Port-based businesses face rates rise
FIRMS at East Anglian ports could be hit by massive business rate increases following a review of properties at 55 UK ports. A row has erupted at the port of Hull after businesses based there were faced with backdated bills to 2005 and large increases in their rates.
FIRMS at East Anglian ports could be hit by massive business rate increases following a review of properties at 55 UK ports.
A row has erupted at the port of Hull after businesses based there were faced with backdated bills to 2005 and large increases in their rates.
P&O Ferries, which said it faced a backdated bill at its Hull operation of £5million plus £2.4million for the current year, described the situation as “a sorry mess”.
The Valuation Office Agency (VOA) said it would be writing to businesses at East Anglian ports at the beginning of next month to inform them of their assessments following the review, which is in the process of being completed. Ipswich, Felixstowe, Harwich and Lowestoft are among the 55 ports affected.
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But a VOA spokesman said it would be “premature for us to comment” on the possible effect of any changes that may occur locally.
It said not all businesses would see a change in their assessment, and that it depended on whether the occupation should have been separately assessed.
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“Following a review of ports, a number of instances were found where properties that should be separately assessed for rates were either not assessed, or were included in the overall port assessment,” a VOA spokesman explained.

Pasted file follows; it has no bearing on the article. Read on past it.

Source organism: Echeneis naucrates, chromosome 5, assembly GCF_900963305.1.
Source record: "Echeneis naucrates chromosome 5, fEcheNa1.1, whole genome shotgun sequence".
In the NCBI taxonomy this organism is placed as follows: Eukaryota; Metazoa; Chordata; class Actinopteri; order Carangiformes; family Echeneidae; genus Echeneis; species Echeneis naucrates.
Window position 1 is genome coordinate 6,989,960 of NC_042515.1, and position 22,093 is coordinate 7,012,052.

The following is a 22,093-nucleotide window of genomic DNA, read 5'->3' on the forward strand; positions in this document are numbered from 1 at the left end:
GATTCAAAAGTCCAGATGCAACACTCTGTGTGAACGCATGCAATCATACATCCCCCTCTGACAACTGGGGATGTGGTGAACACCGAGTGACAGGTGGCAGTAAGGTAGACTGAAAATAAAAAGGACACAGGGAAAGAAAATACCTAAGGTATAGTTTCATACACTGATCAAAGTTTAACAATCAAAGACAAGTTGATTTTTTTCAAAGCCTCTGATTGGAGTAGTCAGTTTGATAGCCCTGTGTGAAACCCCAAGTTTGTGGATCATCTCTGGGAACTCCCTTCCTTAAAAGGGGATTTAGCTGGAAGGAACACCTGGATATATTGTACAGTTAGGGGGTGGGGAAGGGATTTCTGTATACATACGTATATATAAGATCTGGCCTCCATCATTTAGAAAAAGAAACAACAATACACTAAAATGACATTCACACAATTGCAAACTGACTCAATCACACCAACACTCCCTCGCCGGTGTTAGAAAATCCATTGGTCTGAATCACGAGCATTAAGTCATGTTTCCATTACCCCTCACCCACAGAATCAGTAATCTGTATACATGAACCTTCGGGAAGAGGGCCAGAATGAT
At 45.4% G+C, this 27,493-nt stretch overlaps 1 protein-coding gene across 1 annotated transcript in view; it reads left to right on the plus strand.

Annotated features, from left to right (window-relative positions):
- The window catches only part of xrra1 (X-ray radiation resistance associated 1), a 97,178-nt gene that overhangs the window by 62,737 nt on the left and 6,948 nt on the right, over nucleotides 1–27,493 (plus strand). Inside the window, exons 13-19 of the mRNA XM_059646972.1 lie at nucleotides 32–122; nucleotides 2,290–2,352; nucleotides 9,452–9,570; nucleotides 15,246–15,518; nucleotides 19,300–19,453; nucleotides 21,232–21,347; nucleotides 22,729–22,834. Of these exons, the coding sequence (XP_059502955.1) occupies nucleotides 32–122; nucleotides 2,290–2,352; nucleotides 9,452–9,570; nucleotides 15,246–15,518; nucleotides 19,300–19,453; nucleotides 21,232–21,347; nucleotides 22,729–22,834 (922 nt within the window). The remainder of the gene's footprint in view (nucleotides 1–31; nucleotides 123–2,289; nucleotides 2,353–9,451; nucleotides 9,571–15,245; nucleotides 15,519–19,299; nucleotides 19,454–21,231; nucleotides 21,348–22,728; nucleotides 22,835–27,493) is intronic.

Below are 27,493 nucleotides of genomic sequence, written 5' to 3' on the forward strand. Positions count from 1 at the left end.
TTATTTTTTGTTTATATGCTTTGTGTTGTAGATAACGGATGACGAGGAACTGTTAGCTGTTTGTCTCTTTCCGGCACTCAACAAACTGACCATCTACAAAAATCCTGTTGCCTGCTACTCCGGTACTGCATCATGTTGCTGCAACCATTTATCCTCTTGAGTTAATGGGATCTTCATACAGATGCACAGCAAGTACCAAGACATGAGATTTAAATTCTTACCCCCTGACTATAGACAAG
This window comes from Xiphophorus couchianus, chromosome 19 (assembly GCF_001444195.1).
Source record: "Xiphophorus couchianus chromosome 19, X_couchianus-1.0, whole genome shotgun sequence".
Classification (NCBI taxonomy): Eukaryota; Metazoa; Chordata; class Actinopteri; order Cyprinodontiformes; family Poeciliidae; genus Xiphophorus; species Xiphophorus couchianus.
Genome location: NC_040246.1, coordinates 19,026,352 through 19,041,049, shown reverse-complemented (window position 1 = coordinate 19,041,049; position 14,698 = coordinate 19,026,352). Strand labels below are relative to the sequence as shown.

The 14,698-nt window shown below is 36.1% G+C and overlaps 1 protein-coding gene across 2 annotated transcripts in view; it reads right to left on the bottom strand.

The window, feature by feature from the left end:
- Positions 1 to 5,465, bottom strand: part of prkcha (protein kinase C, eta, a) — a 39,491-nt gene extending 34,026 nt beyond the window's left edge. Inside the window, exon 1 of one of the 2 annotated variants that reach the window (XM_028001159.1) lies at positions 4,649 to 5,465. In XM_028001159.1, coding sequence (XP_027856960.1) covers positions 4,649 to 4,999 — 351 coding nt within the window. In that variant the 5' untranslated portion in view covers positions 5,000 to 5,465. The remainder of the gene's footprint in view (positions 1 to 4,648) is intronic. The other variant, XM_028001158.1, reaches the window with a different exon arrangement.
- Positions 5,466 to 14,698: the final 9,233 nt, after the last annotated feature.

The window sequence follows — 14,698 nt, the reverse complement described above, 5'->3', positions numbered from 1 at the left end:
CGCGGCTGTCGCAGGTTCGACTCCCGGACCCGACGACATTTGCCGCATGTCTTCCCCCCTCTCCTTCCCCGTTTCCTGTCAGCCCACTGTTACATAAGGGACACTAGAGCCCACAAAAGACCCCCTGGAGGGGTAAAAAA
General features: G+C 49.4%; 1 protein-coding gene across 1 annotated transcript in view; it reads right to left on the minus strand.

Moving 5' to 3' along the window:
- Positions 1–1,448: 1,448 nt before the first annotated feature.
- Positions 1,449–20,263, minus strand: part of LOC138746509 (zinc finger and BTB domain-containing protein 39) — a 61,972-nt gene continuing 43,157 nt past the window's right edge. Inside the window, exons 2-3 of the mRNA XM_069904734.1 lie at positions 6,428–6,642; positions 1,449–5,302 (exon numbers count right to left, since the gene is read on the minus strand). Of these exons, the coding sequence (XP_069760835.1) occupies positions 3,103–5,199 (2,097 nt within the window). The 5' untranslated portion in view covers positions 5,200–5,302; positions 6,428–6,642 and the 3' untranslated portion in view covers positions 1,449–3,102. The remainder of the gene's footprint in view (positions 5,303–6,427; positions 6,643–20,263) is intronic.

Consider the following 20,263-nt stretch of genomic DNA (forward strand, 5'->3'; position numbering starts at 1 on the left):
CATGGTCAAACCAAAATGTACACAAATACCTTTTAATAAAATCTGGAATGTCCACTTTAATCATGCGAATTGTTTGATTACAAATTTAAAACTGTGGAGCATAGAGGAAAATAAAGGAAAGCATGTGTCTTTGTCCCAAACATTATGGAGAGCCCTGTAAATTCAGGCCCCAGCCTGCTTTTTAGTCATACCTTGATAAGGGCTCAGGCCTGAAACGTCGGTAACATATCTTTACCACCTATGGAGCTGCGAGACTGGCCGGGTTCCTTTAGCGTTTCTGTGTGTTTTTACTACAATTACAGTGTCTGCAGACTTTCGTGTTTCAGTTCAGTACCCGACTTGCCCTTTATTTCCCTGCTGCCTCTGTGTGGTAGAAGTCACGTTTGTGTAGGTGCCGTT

“The VOA wrote to all operators in May 2006 explaining the review and requesting information to enable a detailed investigation of their particular circumstances.
“The VOA has now inspected all 55 large statutory ports and is in the process of reviewing which occupations warrant a separate assessment.
“Once the review is complete, any new assessments created will have a rating that will be effective from April 1, 2005 or the date at which any separate occupation was established if later than April 1, 2005.”
The Valuation Office, said it was “in the interests of fairness” that everyone is properly assessed for the payment of rates. The current rating lists were introduced on April 1, 2005, following a revaluation of all non-domestic property, it said.
A spokesman for Associated British Ports, which owns Ipswich and Lowestoft ports, said they were aware that the Valuation Office was undertaking a national review of the business rates levied on ports and their users.
“These charges are independently determined by the Valuation Office and ABP has no control over them. The instigation of these charges, the amounts and applicability, are clearly internal matters between the Valuation Office and the individual businesses that it has determined require separate assessment.
“ABP is obviously concerned about the possibility that these rating adjustments could lead to the loss of business at our ports. We have always maintained the position that the new charges should be both uniformly assessed and levied across all port simultaneously to ensure no competitive advantage can be gained from the process.”
Paul Davey, head of corporate affairs at Felixstowe port, which, like Harwich port, is owned by Hutchison Ports (UK) Ltd, said they it was too early to speculate on what effect the new valuations might have.
“Obviously, we are aware of the changes the Valuation Office is making,” he said.
“We are in contact with the Valuation Office and have been for some time over this, but it's too early to speculate on what the effect may be locally.”